ALMA 200 pc Resolution Imaging of Smooth Cold Dusty Disks in Typical z similar to 3 Star-forming Galaxies

Rujopakarn, W., Daddi, E., Rieke, G. H., Puglisi, A., Schramm, M., Pérez González, P. G., Magdis, G. E., Alberts, S., Bournaud, F., Elbaz, D., Franco, M., Kawinwanichakij, L., Kohno, K., Narayanan, D., Silverman, J. D., Wang, T., Williams, C. C. 2019. ALMA 200 pc Resolution Imaging of Smooth Cold Dusty Disks in Typical z similar to 3 Star-forming Galaxies. Astrophysical Journal 882, 2 DOI: 10.3847/1538-4357/ab3791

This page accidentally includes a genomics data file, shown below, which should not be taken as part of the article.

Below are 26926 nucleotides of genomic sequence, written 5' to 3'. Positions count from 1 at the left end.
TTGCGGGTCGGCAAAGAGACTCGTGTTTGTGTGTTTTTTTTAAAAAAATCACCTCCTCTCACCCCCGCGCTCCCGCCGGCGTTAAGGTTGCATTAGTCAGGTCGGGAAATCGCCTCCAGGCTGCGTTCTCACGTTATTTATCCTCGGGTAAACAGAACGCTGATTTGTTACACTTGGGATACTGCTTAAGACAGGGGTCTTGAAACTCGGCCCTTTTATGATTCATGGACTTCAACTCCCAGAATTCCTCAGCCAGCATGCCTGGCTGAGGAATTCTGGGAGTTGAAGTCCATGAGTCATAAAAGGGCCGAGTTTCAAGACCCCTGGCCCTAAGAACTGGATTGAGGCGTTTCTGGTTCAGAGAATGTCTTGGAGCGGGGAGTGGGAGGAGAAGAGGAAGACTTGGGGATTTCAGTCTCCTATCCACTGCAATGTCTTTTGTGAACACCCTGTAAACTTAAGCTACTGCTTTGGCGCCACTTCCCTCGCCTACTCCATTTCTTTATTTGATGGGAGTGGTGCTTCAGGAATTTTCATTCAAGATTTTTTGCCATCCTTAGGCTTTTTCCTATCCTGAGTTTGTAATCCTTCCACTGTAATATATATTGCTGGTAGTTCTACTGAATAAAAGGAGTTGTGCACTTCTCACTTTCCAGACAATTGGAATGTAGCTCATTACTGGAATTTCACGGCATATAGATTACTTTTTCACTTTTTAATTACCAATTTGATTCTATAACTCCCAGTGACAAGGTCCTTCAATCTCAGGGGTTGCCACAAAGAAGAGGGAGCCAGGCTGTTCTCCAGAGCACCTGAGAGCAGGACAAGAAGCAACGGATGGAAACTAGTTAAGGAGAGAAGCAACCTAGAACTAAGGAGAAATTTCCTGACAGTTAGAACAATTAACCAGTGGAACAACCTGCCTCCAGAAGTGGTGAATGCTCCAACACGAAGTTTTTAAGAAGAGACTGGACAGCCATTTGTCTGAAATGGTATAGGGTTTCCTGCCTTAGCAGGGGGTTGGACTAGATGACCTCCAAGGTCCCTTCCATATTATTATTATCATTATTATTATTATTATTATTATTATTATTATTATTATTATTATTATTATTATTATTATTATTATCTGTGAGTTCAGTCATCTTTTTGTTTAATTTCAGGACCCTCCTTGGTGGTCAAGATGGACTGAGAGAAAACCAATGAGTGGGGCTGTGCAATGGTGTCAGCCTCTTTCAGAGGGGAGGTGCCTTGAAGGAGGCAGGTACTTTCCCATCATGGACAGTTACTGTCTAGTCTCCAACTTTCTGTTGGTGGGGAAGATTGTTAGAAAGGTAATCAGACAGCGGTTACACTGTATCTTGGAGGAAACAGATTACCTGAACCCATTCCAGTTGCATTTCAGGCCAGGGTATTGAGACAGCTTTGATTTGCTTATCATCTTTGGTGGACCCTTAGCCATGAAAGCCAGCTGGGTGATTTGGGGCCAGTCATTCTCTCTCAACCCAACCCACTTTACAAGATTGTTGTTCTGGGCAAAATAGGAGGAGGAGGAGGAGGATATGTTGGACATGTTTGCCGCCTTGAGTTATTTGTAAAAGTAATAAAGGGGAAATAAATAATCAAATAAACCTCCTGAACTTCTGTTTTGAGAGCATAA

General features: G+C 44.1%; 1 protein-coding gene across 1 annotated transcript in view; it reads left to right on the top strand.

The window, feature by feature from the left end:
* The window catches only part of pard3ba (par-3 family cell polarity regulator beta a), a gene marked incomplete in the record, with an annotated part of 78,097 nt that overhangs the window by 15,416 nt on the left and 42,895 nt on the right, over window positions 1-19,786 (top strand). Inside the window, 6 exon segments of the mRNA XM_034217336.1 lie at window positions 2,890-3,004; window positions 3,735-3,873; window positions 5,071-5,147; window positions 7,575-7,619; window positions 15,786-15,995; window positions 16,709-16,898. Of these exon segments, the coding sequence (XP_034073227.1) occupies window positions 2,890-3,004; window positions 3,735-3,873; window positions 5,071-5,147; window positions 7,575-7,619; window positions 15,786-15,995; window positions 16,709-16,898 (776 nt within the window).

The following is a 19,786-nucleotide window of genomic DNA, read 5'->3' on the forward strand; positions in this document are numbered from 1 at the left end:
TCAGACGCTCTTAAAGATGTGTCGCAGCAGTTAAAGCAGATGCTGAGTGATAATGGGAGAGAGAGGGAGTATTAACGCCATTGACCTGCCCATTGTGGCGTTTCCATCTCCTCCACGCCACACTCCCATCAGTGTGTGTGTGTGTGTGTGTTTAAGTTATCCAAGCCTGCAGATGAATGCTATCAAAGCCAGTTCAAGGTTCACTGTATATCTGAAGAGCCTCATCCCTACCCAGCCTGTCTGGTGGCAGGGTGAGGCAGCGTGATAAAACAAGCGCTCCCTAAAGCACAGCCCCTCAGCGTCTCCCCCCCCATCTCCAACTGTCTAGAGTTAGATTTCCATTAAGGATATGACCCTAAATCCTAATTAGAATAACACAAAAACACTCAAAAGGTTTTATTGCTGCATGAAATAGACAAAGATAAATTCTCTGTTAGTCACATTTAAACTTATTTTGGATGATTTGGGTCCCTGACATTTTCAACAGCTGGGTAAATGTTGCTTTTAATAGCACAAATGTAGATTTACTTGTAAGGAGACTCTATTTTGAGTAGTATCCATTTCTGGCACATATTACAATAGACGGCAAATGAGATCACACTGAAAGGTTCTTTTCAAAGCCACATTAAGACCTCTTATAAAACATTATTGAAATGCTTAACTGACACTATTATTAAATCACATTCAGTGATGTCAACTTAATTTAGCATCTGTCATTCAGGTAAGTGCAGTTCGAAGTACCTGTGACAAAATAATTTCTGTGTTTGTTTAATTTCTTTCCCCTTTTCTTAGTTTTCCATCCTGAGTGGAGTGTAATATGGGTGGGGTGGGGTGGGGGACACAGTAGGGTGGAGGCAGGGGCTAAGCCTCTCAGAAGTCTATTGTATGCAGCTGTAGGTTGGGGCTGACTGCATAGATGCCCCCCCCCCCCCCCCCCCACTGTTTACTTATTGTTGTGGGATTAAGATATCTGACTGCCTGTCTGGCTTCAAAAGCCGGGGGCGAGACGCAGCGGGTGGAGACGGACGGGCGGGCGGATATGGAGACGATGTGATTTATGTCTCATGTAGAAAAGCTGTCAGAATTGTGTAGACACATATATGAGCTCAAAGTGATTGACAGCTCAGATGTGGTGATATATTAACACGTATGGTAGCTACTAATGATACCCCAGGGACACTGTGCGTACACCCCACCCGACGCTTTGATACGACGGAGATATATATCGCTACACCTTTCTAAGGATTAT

We present high-fidelity, 30 mas (200 pc) resolution ALMA rest-frame 240 mu m observations of cold dust emission in three typical main-sequence star-forming galaxies (SFGs) at z similar to 3 in the Hubble Ultra-Deep Field (HUDF). The cold dust is distributed within the smooth disklike central regions of star formation 1-3 kpc in diameter, despite their complex and disturbed rest-frame UV and optical morphologies. No dust substructures or clumps are seen down to similar or equal to 1-3 M-circle dot yr(-1) (1 sigma) per 200 pc beam. No dust emission is observed at the locations of UV-emitting clumps, which lie similar or equal to 2-10 kpc from the bulk of star formation. Clumpy substructures can contribute no more than 1%-7% of the total star formation in these galaxies (3 sigma upper limits). The lack of star-forming substructures in our HUDF galaxies is to be contrasted with the multiple substructures characteristic of submillimeter-selected galaxies (SMGs) at the same cosmic epoch, particularly the far-IR-bright SMGs with similarly high-fidelity ALMA observations of Hodge et al. Individual star-forming substructures in these SMGs contain similar to 10%-30% of their total star formation. A substructure in these SMGs is often comparably bright in the far-infrared to (or in some cases brighter than) our typical SFGs, suggesting that these SMGs originate from a class of disruptive events involving multiple objects at the scale of our HUDF galaxies. The scale of the disruptive event found in our main-sequence SFGs, characterized by the lack of star-forming substructures at our resolution and sensitivity, could be less violent, e.g., gas-rich disk instability or minor mergers.

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